In this visual metaphor, the pencils are legato quarter notes, each smoothly connected to the next by the width of its neighbor and thus easier to maintain in place. The toothpicks are short quarters, a fraction of the pencils’ width, without supportive neighbors to assist in accurate placement and thus easily knocked off target. The typical response by most ensemble directors is “Wait for the beat! Don’t rush!” This usually generates limited and temporary results. What about a way to improve the ensemble members’ perception of the width of the beat surrounding each “toothpick”?
Filling in the Spaces
If the short quarters are rushing because there’s nothing in between them to support their placement, then a clear solution is to provide everyone with the complete picture of the divisions within the beat so that these “toothpicks” can be firmly anchored in context. And the 6/8 Afro-Cuban groove makes the perfect complement to a swing ballad for this purpose.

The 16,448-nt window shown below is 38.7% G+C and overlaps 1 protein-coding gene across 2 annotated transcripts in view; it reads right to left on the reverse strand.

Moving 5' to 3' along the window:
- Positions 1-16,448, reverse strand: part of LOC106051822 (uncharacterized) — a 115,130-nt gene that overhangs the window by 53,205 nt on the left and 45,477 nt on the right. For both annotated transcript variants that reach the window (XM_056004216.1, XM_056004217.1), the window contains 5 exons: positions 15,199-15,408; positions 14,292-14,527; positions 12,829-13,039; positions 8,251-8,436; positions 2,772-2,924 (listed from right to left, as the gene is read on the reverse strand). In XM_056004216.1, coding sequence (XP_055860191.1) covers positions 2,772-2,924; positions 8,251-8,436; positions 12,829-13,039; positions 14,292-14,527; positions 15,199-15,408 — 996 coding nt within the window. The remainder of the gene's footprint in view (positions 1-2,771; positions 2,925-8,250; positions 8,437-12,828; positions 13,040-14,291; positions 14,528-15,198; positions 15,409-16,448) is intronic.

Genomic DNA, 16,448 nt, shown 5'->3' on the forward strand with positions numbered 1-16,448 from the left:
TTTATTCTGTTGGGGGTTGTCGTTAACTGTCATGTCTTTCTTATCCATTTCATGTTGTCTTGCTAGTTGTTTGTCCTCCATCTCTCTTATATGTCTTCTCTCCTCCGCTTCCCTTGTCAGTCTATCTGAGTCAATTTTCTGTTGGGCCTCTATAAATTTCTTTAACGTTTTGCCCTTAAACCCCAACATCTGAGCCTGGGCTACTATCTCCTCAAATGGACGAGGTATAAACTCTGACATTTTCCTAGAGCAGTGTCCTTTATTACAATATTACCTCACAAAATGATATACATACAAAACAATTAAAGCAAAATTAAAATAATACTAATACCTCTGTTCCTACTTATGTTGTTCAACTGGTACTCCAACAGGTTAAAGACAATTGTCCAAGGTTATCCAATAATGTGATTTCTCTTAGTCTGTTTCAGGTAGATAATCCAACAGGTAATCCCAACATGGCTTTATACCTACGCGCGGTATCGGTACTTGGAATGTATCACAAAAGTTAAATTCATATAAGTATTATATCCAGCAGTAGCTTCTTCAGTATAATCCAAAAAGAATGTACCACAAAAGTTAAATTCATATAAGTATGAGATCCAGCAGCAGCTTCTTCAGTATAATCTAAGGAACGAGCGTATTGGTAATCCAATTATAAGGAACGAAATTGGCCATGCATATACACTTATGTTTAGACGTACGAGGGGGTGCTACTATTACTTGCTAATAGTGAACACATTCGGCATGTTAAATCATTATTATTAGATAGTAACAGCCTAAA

Here’s a melodic line we’ll use as a sample swing ballad phrase for experimentation (Example 8), with the top stave representing the horns or vocals and the bottom the ride cymbal and hi-hat in still a basic 4/4 swing pattern, but slower. Those dots over most of the quarter notes in the upper line are going to invite trouble for the melody’s tempo!
Let’s talk about how such staccato markings might be interpreted. Some ensembles will perform short quarters as fifty percent of the beat or less (as in the classic rendition by the Count Basie Orchestra of “‘Lil’ Darlin’” on The Complete Atomic Basie). While dramatic and accomplished by some very experienced ensembles, this effect can be extremely difficult for a young group to master, as it takes great rhythmic maturity to hold a slow tempo amid such space between these “toothpicks.” It also subtracts much of the potential vocal quality of the melodic line, changing it from lyrical to almost purely instrumental in nature—and most ballads crave a lyrical effect from the instruments involved.
Another interpretation by many is to make each short quarter one third of the beat, an even greater challenge for a younger ensemble.